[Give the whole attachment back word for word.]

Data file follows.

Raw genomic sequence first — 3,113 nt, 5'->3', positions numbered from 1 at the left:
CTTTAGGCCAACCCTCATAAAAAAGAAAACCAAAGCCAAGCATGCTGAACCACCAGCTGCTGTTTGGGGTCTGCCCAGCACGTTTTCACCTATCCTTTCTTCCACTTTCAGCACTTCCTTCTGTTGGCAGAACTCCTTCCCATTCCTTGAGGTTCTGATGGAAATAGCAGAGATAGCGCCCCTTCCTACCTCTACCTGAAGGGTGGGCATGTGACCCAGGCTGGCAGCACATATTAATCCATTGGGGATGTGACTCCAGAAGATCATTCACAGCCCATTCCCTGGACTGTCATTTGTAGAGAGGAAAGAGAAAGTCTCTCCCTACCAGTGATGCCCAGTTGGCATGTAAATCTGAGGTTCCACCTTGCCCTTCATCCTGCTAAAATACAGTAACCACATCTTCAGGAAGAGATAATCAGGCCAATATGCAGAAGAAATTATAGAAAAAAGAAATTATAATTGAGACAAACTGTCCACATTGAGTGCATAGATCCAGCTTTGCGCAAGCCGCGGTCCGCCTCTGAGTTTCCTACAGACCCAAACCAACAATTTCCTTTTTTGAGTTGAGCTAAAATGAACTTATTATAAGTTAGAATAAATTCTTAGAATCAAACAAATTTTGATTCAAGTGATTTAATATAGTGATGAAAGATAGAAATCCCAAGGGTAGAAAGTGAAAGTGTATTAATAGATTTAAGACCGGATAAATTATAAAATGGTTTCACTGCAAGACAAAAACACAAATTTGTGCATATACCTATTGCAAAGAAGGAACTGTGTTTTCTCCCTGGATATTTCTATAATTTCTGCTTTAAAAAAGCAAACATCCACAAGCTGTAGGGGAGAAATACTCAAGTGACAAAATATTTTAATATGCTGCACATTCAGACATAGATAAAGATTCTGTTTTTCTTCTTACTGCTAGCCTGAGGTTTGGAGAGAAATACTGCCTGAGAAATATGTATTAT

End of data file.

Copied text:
Raw genomic sequence first — 3,113 nt, 5'->3', positions numbered from 1 at the left:
CTTTAGGCCAACCCTCATAAAAAAGAAAACCAAAGCCAAGCATGCTGAACCACCAGCTGCTGTTTGGGGTCTGCCCAGCACGTTTTCACCTATCCTTTCTTCCACTTTCAGCACTTCCTTCTGTTGGCAGAACTCCTTCCCATTCCTTGAGGTTCTGATGGAAATAGCAGAGATAGCGCCCCTTCCTACCTCTACCTGAAGGGTGGGCATGTGACCCAGGCTGGCAGCACATATTAATCCATTGGGGATGTGACTCCAGAAGATCATTCACAGCCCATTCCCTGGACTGTCATTTGTAGAGAGGAAAGAGAAAGTCTCTCCCTACCAGTGATGCCCAGTTGGCATGTAAATCTGAGGTTCCACCTTGCCCTTCATCCTGCTAAAATACAGTAACCACATCTTCAGGAAGAGATAATCAGGCCAATATGCAGAAGAAATTATAGAAAAAAGAAATTATAATTGAGACAAACTGTCCACATTGAGTGCATAGATCCAGCTTTGCGCAAGCCGCGGTCCGCCTCTGAGTTTCCTACAGACCCAAACCAACAATTTCCTTTTTTGAGTTGAGCTAAAATGAACTTATTATAAGTTAGAATAAATTCTTAGAATCAAACAAATTTTGATTCAAGTGATTTAATATAGTGATGAAAGATAGAAATCCCAAGGGTAGAAAGTGAAAGTGTATTAATAGATTTAAGACCGGATAAATTATAAAATGGTTTCACTGCAAGACAAAAACACAAATTTGTGCATATACCTATTGCAAAGAAGGAACTGTGTTTTCTCCCTGGATATTTCTATAATTTCTGCTTTAAAAAAGCAAACATCCACAAGCTGTAGGGGAGAAATACTCAAGTGACAAAATATTTTAATATGCTGCACATTCAGACATAGATAAAGATTCTGTTTTTCTTCTTACTGCTAGCCTGAGGTTTGGAGAGAAATACTGCCTGAGAAATATGTATTAT